The most common cause I find of the sort of headache you describe is substance related. Caffeine is a common culprit, but all kinds of prescription and OTC meds also. Rebound headache from daily analgesic use is extremely common. Or there may be something ubiquitous in your environment that triggers headache for you. As an example from my own life, the Hallertau hops that Sam Adams uses reliably give me a migraine, as do the smells of lacquer thinner and diesel fuel.

Headache classification is a little silly - I try to focus my own personal clinical strategy on finding something that works to make the headaches go away. Classifiers are interested in other goals, such as conducting trials in a meaningfully rigorous way, and understanding the root cause of various headaches - but at the moment, the current classification scheme doesn't help make your headache go away, so I would suggest not paying too much attention to it.
posted by ikkyu2 at 1:13 AM on April 28, 2005

Maybe a food allergy/sensitivity? I get migraines, but for several years I also would get regular headaches frequently in the afternoon. Finally figured out that I have a sensitivity to something in Lean Cuisine meals (that brand only). I still get the migraines but eliminated the other random headaches when I stopped eating that brand for lunch.
posted by SashaPT at 3:17 AM on April 28, 2005

I would also definitely go with the grinding/bruxism guess... that can cause a lot of pain without realizing it (since most people grind their teeth when they're asleep.)

Another suggestion would be chronic anxiety? I had headaches on a daily basis (mild nagging ones all of the time...I do also get migraines, though) and they finally went away when I began treating my anxiety problem with an SSRI. Starting the drug actually caused the headache to worsen for the first few weeks or so--now I only get them when I'm having caffeine withdrawl, during weather changes, when I'm hungry, or after I can tell I've been grinding my teeth.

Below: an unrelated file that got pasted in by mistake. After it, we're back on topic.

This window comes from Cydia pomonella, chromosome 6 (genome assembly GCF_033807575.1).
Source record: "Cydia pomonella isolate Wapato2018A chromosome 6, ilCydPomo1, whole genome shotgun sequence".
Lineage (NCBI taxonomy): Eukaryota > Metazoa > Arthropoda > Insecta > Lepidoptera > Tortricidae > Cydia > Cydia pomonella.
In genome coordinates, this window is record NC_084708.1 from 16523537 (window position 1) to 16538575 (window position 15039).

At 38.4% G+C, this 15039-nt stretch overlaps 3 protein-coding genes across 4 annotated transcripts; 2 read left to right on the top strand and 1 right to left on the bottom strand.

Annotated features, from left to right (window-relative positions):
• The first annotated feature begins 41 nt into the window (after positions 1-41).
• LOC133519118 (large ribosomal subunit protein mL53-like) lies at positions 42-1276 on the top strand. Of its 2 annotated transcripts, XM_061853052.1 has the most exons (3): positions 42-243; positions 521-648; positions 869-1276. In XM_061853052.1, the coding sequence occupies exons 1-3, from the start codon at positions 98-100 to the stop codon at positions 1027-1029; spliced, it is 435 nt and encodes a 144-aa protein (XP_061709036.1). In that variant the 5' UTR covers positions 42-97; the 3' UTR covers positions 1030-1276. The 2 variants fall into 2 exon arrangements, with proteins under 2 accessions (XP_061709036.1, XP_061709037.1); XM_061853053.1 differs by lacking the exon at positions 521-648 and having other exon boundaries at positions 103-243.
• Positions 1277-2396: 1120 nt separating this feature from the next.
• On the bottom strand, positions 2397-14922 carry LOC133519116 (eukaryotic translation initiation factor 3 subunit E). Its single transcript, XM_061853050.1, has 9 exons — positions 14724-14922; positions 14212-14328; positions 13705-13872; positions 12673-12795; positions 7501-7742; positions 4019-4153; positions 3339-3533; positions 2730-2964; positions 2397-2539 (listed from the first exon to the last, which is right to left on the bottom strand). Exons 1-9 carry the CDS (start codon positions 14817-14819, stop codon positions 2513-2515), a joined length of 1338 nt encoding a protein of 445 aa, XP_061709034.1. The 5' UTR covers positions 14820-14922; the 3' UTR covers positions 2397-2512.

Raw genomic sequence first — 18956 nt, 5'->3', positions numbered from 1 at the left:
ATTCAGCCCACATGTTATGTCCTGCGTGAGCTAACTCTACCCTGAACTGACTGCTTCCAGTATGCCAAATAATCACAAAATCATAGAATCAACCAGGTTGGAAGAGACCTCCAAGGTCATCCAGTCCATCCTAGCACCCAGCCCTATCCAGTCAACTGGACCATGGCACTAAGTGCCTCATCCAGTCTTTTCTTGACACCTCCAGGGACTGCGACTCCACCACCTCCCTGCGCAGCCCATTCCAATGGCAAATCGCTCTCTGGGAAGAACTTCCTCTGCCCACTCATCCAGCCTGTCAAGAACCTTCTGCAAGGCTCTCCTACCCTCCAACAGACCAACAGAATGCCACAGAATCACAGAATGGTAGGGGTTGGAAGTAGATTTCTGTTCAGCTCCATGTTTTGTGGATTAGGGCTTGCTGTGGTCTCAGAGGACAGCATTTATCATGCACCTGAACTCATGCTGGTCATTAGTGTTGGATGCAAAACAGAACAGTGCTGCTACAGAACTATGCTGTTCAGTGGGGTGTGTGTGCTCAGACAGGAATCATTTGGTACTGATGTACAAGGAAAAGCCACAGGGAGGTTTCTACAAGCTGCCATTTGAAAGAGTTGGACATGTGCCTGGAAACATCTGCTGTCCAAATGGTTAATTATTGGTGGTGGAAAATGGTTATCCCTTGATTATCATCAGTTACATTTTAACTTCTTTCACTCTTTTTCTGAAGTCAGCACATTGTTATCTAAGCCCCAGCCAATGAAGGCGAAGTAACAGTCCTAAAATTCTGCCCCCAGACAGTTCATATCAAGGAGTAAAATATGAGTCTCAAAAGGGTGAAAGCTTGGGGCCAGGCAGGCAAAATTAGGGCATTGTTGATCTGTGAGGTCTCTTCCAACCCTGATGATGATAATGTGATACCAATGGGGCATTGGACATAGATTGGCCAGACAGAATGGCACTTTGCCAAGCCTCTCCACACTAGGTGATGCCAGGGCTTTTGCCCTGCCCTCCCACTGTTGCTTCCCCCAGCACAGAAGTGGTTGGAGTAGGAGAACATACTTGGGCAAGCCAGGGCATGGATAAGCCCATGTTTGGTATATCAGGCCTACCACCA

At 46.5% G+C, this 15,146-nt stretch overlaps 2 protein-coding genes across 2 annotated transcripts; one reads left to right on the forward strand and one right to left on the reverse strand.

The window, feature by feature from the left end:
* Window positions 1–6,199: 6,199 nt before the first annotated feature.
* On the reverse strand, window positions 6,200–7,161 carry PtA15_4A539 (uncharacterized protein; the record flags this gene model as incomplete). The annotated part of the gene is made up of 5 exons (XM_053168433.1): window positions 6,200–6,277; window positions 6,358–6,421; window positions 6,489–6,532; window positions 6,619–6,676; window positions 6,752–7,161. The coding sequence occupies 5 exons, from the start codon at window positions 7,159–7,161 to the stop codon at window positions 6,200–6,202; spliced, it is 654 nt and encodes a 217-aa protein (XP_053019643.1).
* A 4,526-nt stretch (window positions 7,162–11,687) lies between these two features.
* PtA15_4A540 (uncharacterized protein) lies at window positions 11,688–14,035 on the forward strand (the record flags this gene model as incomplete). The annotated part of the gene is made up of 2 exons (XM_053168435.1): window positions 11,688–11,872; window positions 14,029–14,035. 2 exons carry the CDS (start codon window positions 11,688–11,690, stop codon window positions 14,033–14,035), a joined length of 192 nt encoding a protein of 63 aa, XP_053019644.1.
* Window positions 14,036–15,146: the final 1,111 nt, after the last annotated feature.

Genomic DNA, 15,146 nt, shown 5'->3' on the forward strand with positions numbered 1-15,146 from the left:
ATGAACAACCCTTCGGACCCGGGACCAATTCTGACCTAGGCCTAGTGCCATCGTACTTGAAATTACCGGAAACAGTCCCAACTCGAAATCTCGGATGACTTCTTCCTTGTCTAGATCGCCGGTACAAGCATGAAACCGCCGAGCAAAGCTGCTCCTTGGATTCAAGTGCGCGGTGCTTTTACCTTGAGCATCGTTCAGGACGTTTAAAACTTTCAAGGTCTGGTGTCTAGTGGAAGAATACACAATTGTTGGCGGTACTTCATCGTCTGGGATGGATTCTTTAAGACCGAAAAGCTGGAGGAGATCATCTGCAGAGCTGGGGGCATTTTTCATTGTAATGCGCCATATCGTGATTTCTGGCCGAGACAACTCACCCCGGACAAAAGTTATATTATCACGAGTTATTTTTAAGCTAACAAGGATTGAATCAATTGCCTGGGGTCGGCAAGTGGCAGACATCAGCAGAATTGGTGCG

posted by fabesfaves at 6:13 AM on April 28, 2005

are you using a daily analgesic of any sort?
posted by docpops at 7:18 AM on April 28, 2005

Depending on your level of pain, it is possible they are Cluster HA. I had sinus surgery, etc. until the final diagnosis which is Chronic Cluster HA. Usually they affect men and are in the short term.

However the chronic type are known as "suicide" headaches because of the baffling pain. Mine come quite frequently and I use O2 and other abortive measures. I don't have a history of auras or nausea. Just extreme pain. You don't lay down with these...a lot of pacing and the desire to bang your head against the wall.

Search PubMed for more info. Here's one citation:

Cluster headache: focus on emerging therapies.

Matharu MS, Goadsby PJ.

Institute of Neurology, Queen Square, London, WC1N 3BG, UK, Institute of Neurology, Queen Square, London, WC1N 3BG, UK.

Cluster headache is a strictly unilateral headache that occurs in association with cranial autonomic features. It is an excruciating syndrome and is probably one of the most painful conditions known to mankind with female patients describing each attack as being worse than childbirth. In most patients, it has a striking circannual and circadian periodicity. This disorder has a highly stereotyped clinical phenotype and responds to specific therapies, thereby underlying the importance of distinguishing it from other primary headache syndromes. In this review, the clinical manifestations, differential diagnosis, diagnostic workup and treatment options for this syndrome have been outlined.
posted by Jikido at 7:25 AM on April 28, 2005

This is not cluster headache or anything like it. Stop with the cluster headache already.
posted by ikkyu2 at 10:31 AM on April 28, 2005

Sorry, birdsquared, I so wish I could help you!

But here's some information that may or may not help others who feel desperate: I've had headaches and migraines all my life (yes, even as a child — at which point one doctor advised my mother to either cut my hair, or never put it in a ponytail !). No medications prescribed to me in the U.S. ever helped, though I could very occasionally find relief with strong, codeine-based painklllers (which no doctor ever prescribed).

I have no idea why I'm so prone, but here's the interesting thing: once I left the U.S., my headaches and migraines unexpectedly stopped — and not only that, but the ones that I still do infrequently have are easily dealt with (90% of the time) by certain over-the-counter meds available here (non-codeine).